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June 29, 1987

Mary Lois Brown
Merrill, Lynch, Pierce, Fenner & Smith, Inc., et al.

The opinion of the court was delivered by: NEWCOMER

 Newcomer, J.

 In this action, Mary Lois Brown filed a five count complaint *fn1" against defendants Merrill Lynch, Pierce, Fenner & Smith, Inc., ("Merrill Lynch") and Shearson/American Express Inc. ("Shearson"). The plaintiff seeks monetary damages based on contractual relationships with defendants and alleged tortious behavior in which defendants are alleged to have willfully and maliciously impugned plaintiff's business reputation. Defendants Merrill Lynch and Shearson now move to compel arbitration under the Federal Arbitration Act, based upon the Uniform Application for Securities Industry Registration Form U-4 ("U-4 Form"). For the reasons enumerated below, the defendant's motion to compel arbitration will be granted as it pertains to Merrill Lynch but denied as it pertains to Shearson, with leave to renew the motion if warranted by facts not now in the record.


 The case arises from employment agreements between Brown and Shearson in 1982 and between Brown and Merrill Lynch in 1984. At the commencement of her employment with the defendants, Brown completed and signed two U-4 Forms. Completion of a U-4 Form is a prerequisite for registration with the security industry's Self Regulating Organizations ("SRO's"), which are also known as stock exchanges. *fn2" Question 8 of the U-4 Form contains an arbitration clause, which requires that "any dispute, claim or controversy" arising from the employment relationship and covered by an SRO with which the applicant registers be submitted to arbitration. *fn3" The arbitration clause also states that the scope of arbitration is determined from the constitution, by-laws or rules of those SROS selected on the U-4 Form.

 In the Motion to Compel Arbitration, defendants allege that by signing the 1982 and 1984 U-4 Forms, and completing question 8 on each form, Brown agreed to submit the disputes at issue in this case to arbitration under the by-laws of the NYSE, and specifically Rule 347 which defines arbitration within this SRO. Plaintiff Brown opposes the motion on the three grounds. First, Brown argues that by completing and signing the 1982 U-4 Form at the commencement of her employment with Shearson, she did not agree to the arbitration of disputes arising out of this employment relationship. Second and more generally, plaintiff asserts that the disputes between herself and both Merrill Lynch and Shearson do not fall within the scope of the arbitration clause contained in the U-4 form. Third, plaintiff argues that submission of the disputes presented in the complaint to arbitration violates public policy.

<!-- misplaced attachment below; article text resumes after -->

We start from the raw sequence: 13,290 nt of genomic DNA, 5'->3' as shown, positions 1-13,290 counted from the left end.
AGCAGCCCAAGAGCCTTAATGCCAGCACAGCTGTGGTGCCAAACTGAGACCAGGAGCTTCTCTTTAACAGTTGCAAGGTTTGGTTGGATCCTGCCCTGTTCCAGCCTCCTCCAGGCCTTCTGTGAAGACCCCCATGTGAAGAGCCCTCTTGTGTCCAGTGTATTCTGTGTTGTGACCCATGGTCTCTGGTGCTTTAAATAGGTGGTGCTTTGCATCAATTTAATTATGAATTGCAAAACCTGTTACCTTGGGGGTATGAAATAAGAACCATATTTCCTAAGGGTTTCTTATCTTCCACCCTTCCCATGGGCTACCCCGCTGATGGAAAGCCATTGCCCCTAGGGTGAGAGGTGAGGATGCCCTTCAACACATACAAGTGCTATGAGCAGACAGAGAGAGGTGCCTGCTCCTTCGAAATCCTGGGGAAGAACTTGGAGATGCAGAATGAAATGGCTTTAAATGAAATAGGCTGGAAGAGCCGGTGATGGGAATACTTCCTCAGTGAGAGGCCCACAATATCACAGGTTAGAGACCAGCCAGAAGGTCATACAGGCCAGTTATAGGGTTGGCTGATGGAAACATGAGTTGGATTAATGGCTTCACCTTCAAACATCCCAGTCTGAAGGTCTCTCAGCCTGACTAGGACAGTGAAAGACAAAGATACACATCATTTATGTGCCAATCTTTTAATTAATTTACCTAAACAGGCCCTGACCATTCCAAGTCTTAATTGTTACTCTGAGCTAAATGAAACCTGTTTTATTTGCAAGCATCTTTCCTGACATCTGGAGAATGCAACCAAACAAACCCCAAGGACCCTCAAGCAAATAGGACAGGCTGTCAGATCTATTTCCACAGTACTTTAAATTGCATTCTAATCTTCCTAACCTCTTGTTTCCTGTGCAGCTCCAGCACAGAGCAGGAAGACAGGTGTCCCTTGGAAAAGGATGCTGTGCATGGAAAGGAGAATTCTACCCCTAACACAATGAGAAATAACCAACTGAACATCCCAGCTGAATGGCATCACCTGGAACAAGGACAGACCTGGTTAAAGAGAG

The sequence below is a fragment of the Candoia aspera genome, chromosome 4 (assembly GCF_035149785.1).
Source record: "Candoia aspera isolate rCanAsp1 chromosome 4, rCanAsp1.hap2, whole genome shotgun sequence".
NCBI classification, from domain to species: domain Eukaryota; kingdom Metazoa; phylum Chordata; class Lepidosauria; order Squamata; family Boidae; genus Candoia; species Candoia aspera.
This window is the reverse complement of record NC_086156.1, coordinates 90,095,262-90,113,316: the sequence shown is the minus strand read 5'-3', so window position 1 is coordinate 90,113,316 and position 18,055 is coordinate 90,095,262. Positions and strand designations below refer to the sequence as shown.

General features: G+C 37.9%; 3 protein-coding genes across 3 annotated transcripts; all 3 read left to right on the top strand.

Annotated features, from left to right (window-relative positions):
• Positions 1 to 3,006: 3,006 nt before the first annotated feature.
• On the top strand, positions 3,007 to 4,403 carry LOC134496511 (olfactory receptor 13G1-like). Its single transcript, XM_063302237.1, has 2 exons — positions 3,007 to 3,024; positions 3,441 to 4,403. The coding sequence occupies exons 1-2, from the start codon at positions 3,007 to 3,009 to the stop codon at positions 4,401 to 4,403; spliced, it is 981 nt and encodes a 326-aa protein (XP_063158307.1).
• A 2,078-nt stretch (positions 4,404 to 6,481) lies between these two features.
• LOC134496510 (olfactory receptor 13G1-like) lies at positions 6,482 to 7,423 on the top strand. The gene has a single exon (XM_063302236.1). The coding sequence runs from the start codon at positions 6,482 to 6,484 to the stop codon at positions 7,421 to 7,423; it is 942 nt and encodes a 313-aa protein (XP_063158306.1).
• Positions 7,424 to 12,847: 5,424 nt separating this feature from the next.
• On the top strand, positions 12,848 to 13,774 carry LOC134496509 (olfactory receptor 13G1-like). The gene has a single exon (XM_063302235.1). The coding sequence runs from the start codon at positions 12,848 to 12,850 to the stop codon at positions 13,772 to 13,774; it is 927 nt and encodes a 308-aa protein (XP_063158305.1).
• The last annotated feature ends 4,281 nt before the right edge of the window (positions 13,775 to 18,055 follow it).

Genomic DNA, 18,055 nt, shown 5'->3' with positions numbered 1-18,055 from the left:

The Federal Arbitration Act, 9 U.S.C. §§ 1-14, provides that arbitration agreements "shall be valid, irrevocable, and enforceable, save upon grounds as exist at law or in equity for the revocation of any contract." 9 U.S.C. § 2. The Act also expressly mandates that a district court shall stay the trial of any issue which the court believes is subject to a valid written arbitration agreement upon application of any party to that agreement. 9 U.S.C. § 3. Section 4 mandates that a district court shall direct the parties to proceed to arbitration in those instances where it is clear that an agreement for arbitration has been made and that there has been a failure to comply with the agreement. 9 U.S.C. § 4.

 Embodied in this Act is a strong policy favoring arbitration as an alternative dispute resolution process. Perry v. Thomas, 482 U.S. 483, 55 U.S.L.W. 4832, 96 L. Ed. 2d 426, 107 S. Ct. 2520 (1987); Shearson/American Express, Inc. v. McMahon, 482 U.S. 220, 55 U.S.L.W. 4757, 96 L. Ed. 2d 185, 107 S. Ct. 2332 (1987); Moses H. Cone Memorial Hospital v. Mercury Construction Corp., 460 U.S. 1, 24, 74 L. Ed. 2d 765, 785, 103 S. Ct. 927 (1983). The Arbitration Act and the policies it embodies have been regularly applied to disputes between stock brokers and stock brokerage firms. Perry, supra; Shearson/American Express, supra; Zolezzi v. Dean Witter Reynolds, Inc., 789 F.2d 1447 (9th Cir. 1986); Morgan v. Smith Barney Harris Upham & Co., Inc., 729 F.2d 1163 (8th Cir. 1984).

 "The first task of a court asked to compel arbitration of a dispute is to determine whether the parties agreed to arbitrate that dispute." Mitsubishi Motors Corp. v. Soler Chrysler-Plymouth, Inc., 473 U.S. 614, 87 L. Ed. 2d 444, 454, 105 S. Ct. 3346 (1985). This determination is made by applying federal law under the Arbitration Act, id. at 455, citing Moses H. Cone Memorial Hospital, supra, 460 U.S. at 24, according to which,

Questions of arbitrability must be addressed with a healthy regard for the federal policy favoring arbitration. . . . The Arbitration Act establishes that, as a matter of federal law, any doubts concerning the scope of arbitrable issues should be resolved in favor of arbitration, whether the problem at hand is the construction of the contract itself [or other questions.]

 Moses H. Cone Memorial Hospital, supra, 460 U.S. at 24-25.

 A. Shearson

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